Game designer is arguably one of the most attractive jobs available in the field of game development. When people think of a video game designer developing games, they often imagine an idea man, the one who imagines and describes the virtual worlds that we explore. Many believe that this is all the game designer does: sit around and think of ideas.

But what is a game designer, really? What are their duties, their tasks, and their responsibilities? What skills do they bring to the table, and what do the contributions to their team? First, being a game designer is about implementing an idea through to the end. Anyone can think of an idea, much less a vague idea of ​​what a video game should be. "It should be like Super Mario, except that you play as a vampire." "It's a first person shooter where you and your friends are trying to break in to a bank." "It's a golf game where you can play in sci-fi environments, like the moon or on a rocket ship."

The truth is that being a designer requires getting into much, MUCH more detail than the simple phrases described above. After the conception of the game is solidified, then that's when the real design work begins. Video game designer developing games for the professional industry may come up with the original idea, but they are also involved in implementation up until the game ships. They decide how many points you lose when you are hit by an enemy, what movement the AI ​​should take, and what actions the player should have at any given moment. All of these decisions are made by the game designer.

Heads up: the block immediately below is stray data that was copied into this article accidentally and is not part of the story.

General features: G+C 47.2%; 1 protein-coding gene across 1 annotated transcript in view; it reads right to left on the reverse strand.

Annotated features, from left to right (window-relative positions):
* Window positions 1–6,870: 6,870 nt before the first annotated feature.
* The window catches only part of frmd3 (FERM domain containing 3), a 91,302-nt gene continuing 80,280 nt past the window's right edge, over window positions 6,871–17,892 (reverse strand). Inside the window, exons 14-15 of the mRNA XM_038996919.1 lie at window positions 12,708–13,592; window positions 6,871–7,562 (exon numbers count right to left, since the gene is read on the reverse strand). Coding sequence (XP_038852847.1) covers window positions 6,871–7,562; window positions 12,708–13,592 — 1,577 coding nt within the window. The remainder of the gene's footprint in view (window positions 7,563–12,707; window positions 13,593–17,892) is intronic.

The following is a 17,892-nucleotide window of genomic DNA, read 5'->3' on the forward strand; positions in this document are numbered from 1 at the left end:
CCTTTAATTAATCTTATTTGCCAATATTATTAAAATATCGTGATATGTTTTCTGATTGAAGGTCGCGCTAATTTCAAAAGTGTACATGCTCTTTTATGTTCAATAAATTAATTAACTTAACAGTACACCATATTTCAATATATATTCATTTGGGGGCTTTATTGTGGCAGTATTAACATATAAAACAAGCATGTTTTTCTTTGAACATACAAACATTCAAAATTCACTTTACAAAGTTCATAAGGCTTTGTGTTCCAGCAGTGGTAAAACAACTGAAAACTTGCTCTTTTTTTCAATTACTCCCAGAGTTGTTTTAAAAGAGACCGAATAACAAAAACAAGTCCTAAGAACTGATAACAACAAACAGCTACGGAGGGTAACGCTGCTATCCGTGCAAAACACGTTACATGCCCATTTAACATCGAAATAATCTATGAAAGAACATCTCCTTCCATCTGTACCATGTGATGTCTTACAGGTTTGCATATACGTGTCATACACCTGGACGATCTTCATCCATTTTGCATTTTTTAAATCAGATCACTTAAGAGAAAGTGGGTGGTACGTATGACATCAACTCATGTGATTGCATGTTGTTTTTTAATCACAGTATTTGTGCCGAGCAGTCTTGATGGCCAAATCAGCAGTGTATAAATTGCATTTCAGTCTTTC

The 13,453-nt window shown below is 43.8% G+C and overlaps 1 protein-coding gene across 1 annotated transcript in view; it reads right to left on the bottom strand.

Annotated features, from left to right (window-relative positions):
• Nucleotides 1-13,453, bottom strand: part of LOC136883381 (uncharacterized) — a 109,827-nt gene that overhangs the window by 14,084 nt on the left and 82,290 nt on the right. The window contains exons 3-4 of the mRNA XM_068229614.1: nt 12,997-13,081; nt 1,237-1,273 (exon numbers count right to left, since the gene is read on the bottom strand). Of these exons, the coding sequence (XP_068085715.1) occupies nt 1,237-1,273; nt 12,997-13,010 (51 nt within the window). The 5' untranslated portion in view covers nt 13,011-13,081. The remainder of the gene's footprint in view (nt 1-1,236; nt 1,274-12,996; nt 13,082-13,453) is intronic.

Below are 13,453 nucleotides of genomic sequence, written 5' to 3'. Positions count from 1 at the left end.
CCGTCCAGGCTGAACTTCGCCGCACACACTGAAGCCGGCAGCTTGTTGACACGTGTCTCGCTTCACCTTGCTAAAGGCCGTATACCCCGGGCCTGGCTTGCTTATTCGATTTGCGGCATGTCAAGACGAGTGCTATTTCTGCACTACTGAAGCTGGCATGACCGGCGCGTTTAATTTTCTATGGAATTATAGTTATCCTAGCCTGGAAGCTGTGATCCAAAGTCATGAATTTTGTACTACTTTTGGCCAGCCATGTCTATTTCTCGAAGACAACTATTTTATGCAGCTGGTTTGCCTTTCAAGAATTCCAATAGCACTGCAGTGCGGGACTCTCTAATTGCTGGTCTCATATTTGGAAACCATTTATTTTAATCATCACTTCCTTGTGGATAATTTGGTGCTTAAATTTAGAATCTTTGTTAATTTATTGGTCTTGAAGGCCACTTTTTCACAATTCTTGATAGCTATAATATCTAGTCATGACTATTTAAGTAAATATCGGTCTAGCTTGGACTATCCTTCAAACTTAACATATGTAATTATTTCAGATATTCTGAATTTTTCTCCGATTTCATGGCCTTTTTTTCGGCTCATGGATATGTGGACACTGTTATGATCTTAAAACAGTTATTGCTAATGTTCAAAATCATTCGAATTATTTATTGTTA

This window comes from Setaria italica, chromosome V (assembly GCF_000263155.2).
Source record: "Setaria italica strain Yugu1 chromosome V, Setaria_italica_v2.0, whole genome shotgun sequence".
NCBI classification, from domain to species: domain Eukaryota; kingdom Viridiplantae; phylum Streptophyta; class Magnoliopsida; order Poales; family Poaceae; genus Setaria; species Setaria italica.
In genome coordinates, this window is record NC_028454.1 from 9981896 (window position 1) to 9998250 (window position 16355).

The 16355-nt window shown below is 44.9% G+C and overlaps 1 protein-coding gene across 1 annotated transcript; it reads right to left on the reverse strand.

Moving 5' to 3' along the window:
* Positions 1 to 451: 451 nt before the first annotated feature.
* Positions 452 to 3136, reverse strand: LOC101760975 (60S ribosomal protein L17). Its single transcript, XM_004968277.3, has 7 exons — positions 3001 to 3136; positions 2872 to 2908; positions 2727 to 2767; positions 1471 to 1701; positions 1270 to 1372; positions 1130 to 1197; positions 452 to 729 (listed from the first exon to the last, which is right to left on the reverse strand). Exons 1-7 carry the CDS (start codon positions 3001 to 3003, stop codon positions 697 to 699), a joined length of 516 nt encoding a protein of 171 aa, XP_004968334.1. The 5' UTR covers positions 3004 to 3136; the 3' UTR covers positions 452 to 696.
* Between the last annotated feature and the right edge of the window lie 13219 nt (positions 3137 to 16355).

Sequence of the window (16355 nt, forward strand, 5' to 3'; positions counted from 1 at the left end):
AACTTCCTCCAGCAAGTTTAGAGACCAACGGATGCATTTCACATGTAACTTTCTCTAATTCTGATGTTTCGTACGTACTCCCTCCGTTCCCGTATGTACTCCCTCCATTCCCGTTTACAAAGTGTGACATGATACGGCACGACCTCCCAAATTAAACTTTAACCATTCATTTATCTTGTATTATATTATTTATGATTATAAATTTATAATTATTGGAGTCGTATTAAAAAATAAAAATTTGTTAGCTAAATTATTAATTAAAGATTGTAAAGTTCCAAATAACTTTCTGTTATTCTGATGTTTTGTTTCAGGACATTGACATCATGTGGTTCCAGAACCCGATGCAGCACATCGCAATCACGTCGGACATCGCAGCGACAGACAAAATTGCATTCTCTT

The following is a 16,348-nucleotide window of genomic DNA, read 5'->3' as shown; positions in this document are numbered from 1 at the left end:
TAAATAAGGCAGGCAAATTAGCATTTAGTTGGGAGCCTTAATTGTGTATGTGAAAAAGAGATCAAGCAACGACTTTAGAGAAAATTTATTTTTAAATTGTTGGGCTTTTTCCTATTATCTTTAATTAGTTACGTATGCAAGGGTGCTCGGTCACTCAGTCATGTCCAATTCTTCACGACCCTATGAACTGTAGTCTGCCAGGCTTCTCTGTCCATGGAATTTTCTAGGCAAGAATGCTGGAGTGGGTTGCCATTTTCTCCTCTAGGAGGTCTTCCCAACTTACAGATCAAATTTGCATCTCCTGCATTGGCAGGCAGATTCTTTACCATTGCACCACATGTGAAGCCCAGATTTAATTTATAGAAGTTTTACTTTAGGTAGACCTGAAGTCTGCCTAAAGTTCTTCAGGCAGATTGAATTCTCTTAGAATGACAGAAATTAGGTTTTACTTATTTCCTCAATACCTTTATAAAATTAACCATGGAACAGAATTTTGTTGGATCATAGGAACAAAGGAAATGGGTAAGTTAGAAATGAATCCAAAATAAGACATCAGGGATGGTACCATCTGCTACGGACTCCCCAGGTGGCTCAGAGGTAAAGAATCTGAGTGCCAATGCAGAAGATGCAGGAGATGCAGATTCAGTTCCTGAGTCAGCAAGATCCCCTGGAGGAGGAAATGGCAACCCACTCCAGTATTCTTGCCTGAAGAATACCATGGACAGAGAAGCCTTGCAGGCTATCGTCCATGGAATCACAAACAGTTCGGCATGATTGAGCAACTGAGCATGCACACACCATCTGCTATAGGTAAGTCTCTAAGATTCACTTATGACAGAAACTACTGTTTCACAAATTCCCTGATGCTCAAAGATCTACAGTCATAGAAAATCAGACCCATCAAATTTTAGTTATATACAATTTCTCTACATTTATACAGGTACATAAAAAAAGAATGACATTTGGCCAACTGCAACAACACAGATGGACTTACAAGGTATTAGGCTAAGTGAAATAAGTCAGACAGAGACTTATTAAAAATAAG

More specifically, the designer is in charge of crafting the player's experience. To take from an example above, if the game is supposed to make the player feel like a vampire, then the game designer's job is to find what systems, what look, what sound and feel will actually help the player transform into a vampire in their mind. This involves designing game play, driving the concept art and level development, and making sure that everything that goes into the game is moving towards that desired player experience.

The second most important job of a designer is communication. This is less rigidly defined than other disciplines, such as a concept artist or engineer, and it may sound cliche, but it is absolutely vital. Being able to communicate a design idea to the rest of the team and speak to them about why it is beneficial is absolutely key. A good video game designer developing games with other disciplines such as engineers will be able to address them and say, "This is how I was thinking we should implement this part of the game. It will be beneficial because …" and then go on to explain how it will contribute to the player's experience.

A poor designer is one who just comes up with ideas yet is not eloquent in communicating them. "Do it like this. Because I said so." This is a failure in leadership. A good designer is one who can not only lead the team, but empower and excite them about the vision they are working towards together. Crafting the player's experience through implementation, and communicating those ideas to the team. These are the marks of a real video game designer developing games like a pro.

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